Cyber-Physical Systems of Systems: Research and Innovation Priorities, Initial Roadmap Document, available at: http://www.cpsos.eu/roadmap/.

Dynamic management of physically coupled systems of systems (DYMASOS)

DYN_brochure_S15_1DYMASOS is a European project that is funded under the 7th Framework Programme in the area of Information and Communication Technology. It addresses the distributed management of systems of systems that are connected by flows of energy and material (cyber-physical systems of systems). Examples of such systems are chemical plants with many units that are coupled by flows of material and energy, e.g. via steam and gas networks and intermediates, or electric grids and electric vehicle charging systems. These systems are managed locally but should be operated such that the overall efficiency is as high as possible while the goals of the local systems (production plans of different business units or the interests of the users of electric cars to find their cars fully charged when they return to the charging stations) are achieved.
In DYMASOS, different techniques for control and optimization of such systems are investigated. The dyn group works on market-based algorithms for the coordination of large chemical plants. The idea of market-based algorithms is that the units are controlled by local optimization algorithms in which the resources, which are constrained and exchanged, are penalized with certain prices. By an iterative adaptation of the prices, which is driven by the imbalance of the networks, the local optimizers are steered towards the plant-wide optimum.
The benefits of this approach are that the scheme is more robust to missing local information or to the switching off of local optimizers than a centralized solution, and that the cost functions and the goals of the local systems do not have to be shared with others.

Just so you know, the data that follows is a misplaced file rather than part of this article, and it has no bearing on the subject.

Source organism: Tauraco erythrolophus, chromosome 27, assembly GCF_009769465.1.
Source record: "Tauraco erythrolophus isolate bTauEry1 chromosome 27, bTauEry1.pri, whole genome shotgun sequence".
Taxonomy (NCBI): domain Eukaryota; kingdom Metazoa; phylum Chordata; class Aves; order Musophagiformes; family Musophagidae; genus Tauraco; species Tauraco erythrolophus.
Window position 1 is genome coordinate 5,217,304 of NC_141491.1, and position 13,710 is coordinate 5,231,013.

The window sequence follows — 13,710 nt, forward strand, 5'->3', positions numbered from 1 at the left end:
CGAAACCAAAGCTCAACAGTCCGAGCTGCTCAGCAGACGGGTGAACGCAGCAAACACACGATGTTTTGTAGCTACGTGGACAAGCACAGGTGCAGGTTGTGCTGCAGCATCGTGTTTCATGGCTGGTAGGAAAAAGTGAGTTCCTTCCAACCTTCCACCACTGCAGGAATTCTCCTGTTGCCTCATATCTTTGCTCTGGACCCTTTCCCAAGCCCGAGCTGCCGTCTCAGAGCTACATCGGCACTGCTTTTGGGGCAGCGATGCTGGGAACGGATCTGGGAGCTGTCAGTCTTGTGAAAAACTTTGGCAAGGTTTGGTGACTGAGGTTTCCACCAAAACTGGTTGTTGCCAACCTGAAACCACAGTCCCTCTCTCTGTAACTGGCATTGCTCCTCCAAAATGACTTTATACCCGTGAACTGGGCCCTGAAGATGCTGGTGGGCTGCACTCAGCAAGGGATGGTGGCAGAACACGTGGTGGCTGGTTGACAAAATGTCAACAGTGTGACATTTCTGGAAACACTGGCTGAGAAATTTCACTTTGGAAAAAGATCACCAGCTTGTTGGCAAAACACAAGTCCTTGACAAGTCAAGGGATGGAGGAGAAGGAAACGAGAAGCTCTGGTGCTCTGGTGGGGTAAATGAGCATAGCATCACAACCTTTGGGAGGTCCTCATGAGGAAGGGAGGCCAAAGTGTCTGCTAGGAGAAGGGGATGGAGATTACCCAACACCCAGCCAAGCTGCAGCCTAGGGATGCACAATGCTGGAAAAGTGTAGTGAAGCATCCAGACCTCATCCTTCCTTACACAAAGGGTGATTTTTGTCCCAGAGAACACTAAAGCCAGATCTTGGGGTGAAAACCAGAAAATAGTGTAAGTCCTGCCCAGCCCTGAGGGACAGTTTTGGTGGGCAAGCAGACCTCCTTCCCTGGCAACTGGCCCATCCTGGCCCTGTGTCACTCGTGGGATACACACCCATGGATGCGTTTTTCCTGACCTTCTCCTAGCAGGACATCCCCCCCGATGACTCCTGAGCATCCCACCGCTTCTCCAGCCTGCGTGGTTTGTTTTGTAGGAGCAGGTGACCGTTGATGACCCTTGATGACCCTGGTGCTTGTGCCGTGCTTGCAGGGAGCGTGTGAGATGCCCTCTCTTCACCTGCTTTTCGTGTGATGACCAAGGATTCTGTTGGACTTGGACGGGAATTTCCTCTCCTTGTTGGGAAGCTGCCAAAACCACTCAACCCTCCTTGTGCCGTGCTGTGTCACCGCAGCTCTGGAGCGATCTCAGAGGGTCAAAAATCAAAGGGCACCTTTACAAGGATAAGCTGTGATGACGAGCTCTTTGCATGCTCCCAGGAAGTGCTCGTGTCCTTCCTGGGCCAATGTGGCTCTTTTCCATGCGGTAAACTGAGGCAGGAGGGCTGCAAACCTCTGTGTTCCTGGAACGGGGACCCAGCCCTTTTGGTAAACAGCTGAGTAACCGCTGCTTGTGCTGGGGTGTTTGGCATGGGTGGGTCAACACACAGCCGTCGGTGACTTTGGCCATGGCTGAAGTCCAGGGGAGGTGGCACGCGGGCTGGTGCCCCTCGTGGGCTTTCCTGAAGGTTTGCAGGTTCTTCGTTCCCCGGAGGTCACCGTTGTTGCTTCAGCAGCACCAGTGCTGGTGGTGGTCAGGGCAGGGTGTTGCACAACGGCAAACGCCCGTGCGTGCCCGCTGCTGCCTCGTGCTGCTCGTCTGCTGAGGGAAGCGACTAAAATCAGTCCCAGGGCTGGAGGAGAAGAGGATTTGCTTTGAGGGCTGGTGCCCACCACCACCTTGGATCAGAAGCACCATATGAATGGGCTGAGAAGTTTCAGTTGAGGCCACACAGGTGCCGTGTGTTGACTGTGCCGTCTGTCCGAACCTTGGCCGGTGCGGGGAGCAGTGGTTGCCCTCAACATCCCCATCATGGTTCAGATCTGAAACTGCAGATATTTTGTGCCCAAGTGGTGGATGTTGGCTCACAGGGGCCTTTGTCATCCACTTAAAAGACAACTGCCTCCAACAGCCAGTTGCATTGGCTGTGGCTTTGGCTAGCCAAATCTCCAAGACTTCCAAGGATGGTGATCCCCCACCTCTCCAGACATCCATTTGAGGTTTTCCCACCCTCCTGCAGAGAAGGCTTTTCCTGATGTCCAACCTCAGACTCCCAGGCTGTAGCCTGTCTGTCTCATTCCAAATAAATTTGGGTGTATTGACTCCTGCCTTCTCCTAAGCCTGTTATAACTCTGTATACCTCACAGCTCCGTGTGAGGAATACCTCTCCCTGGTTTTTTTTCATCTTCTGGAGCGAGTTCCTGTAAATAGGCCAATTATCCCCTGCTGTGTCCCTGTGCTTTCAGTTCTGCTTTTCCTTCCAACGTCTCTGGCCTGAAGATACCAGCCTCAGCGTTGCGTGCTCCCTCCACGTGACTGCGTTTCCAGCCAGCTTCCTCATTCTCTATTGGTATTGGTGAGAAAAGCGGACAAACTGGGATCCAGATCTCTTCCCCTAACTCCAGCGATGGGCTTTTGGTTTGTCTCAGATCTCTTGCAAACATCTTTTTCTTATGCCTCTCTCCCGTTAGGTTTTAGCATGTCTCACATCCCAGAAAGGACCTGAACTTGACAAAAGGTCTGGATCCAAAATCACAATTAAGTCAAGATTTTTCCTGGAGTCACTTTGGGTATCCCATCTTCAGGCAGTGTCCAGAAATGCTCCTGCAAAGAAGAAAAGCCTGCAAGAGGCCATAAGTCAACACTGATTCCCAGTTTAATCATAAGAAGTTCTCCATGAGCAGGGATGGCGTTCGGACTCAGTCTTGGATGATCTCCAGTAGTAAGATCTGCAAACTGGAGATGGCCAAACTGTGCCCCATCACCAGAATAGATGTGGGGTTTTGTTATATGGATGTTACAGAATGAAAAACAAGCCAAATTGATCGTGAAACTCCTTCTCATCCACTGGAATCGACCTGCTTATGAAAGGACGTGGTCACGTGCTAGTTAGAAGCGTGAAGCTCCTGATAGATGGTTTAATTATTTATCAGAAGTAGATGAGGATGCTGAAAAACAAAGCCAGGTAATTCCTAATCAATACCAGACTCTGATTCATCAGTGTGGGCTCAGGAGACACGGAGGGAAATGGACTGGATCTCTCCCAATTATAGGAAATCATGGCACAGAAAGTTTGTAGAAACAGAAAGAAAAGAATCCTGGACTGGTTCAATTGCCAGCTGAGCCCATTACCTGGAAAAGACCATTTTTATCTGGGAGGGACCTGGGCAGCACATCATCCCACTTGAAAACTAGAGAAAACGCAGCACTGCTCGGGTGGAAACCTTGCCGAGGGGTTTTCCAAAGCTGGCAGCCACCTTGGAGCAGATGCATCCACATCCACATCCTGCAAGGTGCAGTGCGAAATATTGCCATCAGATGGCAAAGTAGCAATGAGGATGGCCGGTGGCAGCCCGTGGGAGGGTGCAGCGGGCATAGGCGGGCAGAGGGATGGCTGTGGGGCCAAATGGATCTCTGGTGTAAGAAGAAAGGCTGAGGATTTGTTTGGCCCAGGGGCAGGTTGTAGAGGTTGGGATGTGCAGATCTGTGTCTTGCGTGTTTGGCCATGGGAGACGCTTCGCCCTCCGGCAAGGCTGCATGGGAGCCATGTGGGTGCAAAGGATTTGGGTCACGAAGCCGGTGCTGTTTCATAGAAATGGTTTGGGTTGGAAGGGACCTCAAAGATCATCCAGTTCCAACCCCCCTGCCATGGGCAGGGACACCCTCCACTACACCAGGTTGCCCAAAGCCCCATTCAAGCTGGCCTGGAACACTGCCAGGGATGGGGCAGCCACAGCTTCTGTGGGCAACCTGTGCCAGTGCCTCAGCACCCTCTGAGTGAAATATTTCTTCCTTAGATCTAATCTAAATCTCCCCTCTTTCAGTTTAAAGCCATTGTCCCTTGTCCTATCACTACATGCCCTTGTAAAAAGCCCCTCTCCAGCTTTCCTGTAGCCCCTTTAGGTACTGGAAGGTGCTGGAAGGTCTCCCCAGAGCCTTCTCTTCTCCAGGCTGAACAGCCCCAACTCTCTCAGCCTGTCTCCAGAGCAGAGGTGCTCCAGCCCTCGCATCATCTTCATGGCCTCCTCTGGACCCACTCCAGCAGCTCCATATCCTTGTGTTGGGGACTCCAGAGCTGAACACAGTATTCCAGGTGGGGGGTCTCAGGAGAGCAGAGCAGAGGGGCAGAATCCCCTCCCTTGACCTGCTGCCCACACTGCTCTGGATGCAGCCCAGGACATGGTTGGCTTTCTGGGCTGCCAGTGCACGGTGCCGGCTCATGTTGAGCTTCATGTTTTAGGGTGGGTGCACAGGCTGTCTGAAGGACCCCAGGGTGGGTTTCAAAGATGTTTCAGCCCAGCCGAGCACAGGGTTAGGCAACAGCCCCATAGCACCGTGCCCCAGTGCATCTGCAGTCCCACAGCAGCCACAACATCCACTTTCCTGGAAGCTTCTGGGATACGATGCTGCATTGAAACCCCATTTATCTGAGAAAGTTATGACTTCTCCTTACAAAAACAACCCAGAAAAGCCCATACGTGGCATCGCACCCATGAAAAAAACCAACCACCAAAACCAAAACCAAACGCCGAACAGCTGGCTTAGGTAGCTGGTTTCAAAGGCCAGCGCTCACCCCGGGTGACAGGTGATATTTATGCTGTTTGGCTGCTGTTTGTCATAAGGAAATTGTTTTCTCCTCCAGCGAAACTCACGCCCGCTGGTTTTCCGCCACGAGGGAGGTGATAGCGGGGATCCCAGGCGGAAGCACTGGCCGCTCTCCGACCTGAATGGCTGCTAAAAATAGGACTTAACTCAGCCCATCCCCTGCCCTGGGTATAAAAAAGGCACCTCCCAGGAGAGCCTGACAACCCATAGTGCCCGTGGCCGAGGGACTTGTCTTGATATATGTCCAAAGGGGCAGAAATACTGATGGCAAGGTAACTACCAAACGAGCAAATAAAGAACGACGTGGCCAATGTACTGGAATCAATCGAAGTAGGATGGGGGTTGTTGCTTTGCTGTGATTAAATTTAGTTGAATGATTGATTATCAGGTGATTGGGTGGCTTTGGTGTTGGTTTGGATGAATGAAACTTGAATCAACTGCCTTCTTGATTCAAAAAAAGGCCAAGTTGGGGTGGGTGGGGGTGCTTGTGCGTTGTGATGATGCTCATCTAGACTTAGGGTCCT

Paulen, R., Engell, S.: DYMASOS – Dynamic Management of Physically Coupled Systems of Systems. In: ERCIM News 97, April 2014, Special theme: Cyber-Physical Systems, 2014, 51–52.

Stojanovski, G., Maxeiner, L.S., Krämer, S., Engell, S.: Real-Time Shared Resource Allocation by Price Coordination in an Integrated Petrochemical Site. In: Proc. European Control Conference, Linz, Austria, 2015.

The DYMASOS simulation and validation framework

Before productive deployment, system of systems (SOS) management algorithms must be tested in simulations with faithful models of the controlled systems to validate the performance, correctness, and safety of the distributed management system. This task is facilitated by the DYMASOS simulation and validation framework that is tailored to large SOS with decentralized management.

The framework is based on the Modelica language for heterogeneous modelling and provides generic interfaces for the connection of models of the physical processes and implementations of distributed management algorithms. This plug-and-play approach eliminates the tedious task of manual model composition and interfacing, and simplifies the deployment of novel management algorithms to industrial automation systems.



Nazari, S., Sonntag, C., Stojanovski, G., Engell, S.: A Modelling, Simulation, and Validation Framework for the Distributed Management of Large-scale Processing Systems. In: Proc. of 25th European Symposium on Computer Aided Process Engineering (ESCAPE), Copenhagen, 2015.

Kampert, D., Nazari, S, Sonntag, C., Epple, U., Engell, S.: A Framework for Simulation, Optimization and Information Management of Physically-Coupled Systems of Systems. In: Proc. of 15th IFAC Symposium on Information Control Problems in Manufacturing (INCOM), Ottawa, 2015.

Real-time monitoring and optimization of resource efficiency